The Rev. Tim Fuller knows full well the needs of returning military veterans and their families.
Fuller, a Roman Catholic priest, said he served in the U.S. Air Force from 1977 to 1991 and has served as a wing chaplain for Air National Guard 137 for several years.
The pastor of St. Philip Neri Catholic Church in Midwest City just returned from a six-month deployment in Landstuhl, Germany.
The priest is part of a new Archdiocese of Oklahoma initiative that seeks to aid members of the military and their families.
“We've got all kinds of resources to help returning vets, but we can always use more, especially in outlying areas,” Fuller said.
“Sometimes with our vets, they don't want to reach out for anything, so the challenge for parishes is to be welcoming and making people aware of this.”
As part of the initiative, which kicked off in April, archdiocesan parishes received informational packets designed for Memorial Day weekend and beyond.
Mary Diane Steltenkamp, who is coordinating the program through Catholic Charities, said the packets also were distributed in recognition of May as Military Appreciation Month. She said the material sent out this week encourage parishes to come alongside military members as they rejoin their families and the community at large.
Steltenkamp said the archdiocese's initiative brings parishes together with Army OneSource to try to connect congregations with military members in need of assistance. Steltenkamp said the archdiocese held a one-day seminar in April to discuss the issue with priests such as Fuller and other parish leaders.
Steltenkamp said the packets were sent out because Memorial Day weekend seemed to be a great time to touch base with parishes again.
She said each packet includes a Memorial Day prayer that can be said at Mass, along with other helpful information.
Support for ‘silent' sufferers
Paula McBride, community support coordinator with Oklahoma and Arkansas Army OneSource, said the aid and support from the faith community is vital. She said Army OneSource is a U.S. Secretary of the Army initiative designed to provide comprehensive community support and service for soldiers and their families.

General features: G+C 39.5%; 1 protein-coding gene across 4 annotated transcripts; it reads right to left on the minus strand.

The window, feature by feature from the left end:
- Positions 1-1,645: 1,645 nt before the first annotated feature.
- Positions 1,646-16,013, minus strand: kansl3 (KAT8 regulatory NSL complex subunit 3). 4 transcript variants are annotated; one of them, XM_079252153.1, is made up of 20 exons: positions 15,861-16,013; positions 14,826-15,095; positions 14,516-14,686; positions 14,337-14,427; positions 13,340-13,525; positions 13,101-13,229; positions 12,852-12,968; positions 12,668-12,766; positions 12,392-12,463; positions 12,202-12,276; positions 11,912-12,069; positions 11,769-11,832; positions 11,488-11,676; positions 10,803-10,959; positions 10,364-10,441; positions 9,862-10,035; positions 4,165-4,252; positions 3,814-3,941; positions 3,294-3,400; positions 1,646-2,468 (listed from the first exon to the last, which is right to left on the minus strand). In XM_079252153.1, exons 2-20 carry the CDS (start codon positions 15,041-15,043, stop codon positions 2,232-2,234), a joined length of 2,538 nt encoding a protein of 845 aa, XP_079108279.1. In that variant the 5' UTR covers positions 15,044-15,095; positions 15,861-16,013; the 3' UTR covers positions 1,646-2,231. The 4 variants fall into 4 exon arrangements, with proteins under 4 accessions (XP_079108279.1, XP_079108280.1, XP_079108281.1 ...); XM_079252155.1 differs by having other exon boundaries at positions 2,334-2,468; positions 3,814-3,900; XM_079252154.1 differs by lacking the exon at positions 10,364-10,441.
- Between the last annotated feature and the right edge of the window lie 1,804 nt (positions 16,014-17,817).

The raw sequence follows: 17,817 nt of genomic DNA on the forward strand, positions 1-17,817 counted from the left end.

She said many returning soldiers come back with physical injuries, but there are other injuries — “silent injuries” — that often manifest themselves in changes in behavior that can include substance abuse, self-destructive or violent behavior, social withdrawal, unexplained anger and an inability to maintain close relationships.
McBride said family members, in turn, often feel a sense of insecurity, loss, ineffectiveness and confusion about the changes in their loved one.
“Soldiers are returning home with emotional and spiritual wounds that are harder to identify and more difficult to treat,” McBride said.
She said both the soldier and his or her family members may also suffer what she calls spiritual injuries such as questioning their faith, hopelessness and guilt.
McBride said faith-based organizations can play an important role in the spiritual and emotional healing of these military members and their families.
She said churches can hold a ministry event to educate the congregation about the needs of the military, and they can welcome and embrace military members and their families in the congregation. She said other ideas to provide support include hosting a welcome home event for soldiers and their families, coordinating a group to make special items for deploying soldiers and adopting a unit and donating items for deploying soldiers.
Another faith-based initiative
The archdiocese is not alone in reaching out to military members and their families.
Robin Jones, director of the state Office of Faith-Based and Community Initiatives, said her office also has teamed with Army OneSource, along with the Oklahoma National Guard, to recruit people in the community to help military families. She said the project is particularly seeking people from churches.
Jones said the individuals will be placed on regional resource teams that will be formed to provide resources and community connections to help veterans, military members and their families access services in their area.
“Our office is helping them connect with who is out there — sort of casting the net,” she said.
Jones said out of nine states with soldiers returning from deployment, more than 3,300 are returning to Oklahoma.
“That's nearly as many returning to Oklahoma as the other eight states combined,” she said.
“Our citizens have the privilege and responsibility to help honor and serve these returning soldiers and their families. These regional resource teams offer a great opportunity to help in a community setting.”